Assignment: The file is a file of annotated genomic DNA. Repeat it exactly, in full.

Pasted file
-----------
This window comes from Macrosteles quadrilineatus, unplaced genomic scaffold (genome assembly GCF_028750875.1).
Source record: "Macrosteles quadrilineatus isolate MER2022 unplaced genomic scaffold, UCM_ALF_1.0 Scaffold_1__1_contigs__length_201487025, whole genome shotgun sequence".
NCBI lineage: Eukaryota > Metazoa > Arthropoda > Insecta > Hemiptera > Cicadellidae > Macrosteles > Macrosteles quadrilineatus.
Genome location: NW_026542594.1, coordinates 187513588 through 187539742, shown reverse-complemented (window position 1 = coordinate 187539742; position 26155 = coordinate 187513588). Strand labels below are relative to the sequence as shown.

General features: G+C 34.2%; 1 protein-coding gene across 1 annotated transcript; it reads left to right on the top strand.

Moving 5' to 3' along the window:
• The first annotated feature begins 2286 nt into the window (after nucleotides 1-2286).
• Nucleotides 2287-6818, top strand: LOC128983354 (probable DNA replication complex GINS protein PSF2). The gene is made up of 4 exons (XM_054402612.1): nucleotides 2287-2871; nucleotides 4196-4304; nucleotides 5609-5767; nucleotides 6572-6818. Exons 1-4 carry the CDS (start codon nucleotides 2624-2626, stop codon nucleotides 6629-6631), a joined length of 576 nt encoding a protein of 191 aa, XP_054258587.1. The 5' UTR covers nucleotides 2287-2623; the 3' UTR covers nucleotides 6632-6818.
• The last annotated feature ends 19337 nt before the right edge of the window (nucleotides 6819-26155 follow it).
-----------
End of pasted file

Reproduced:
This window comes from Macrosteles quadrilineatus, unplaced genomic scaffold (genome assembly GCF_028750875.1).
Source record: "Macrosteles quadrilineatus isolate MER2022 unplaced genomic scaffold, UCM_ALF_1.0 Scaffold_1__1_contigs__length_201487025, whole genome shotgun sequence".
NCBI lineage: Eukaryota > Metazoa > Arthropoda > Insecta > Hemiptera > Cicadellidae > Macrosteles > Macrosteles quadrilineatus.
Genome location: NW_026542594.1, coordinates 187513588 through 187539742, shown reverse-complemented (window position 1 = coordinate 187539742; position 26155 = coordinate 187513588). Strand labels below are relative to the sequence as shown.

General features: G+C 34.2%; 1 protein-coding gene across 1 annotated transcript; it reads left to right on the top strand.

Moving 5' to 3' along the window:
• The first annotated feature begins 2286 nt into the window (after nucleotides 1-2286).
• Nucleotides 2287-6818, top strand: LOC128983354 (probable DNA replication complex GINS protein PSF2). The gene is made up of 4 exons (XM_054402612.1): nucleotides 2287-2871; nucleotides 4196-4304; nucleotides 5609-5767; nucleotides 6572-6818. Exons 1-4 carry the CDS (start codon nucleotides 2624-2626, stop codon nucleotides 6629-6631), a joined length of 576 nt encoding a protein of 191 aa, XP_054258587.1. The 5' UTR covers nucleotides 2287-2623; the 3' UTR covers nucleotides 6632-6818.
• The last annotated feature ends 19337 nt before the right edge of the window (nucleotides 6819-26155 follow it).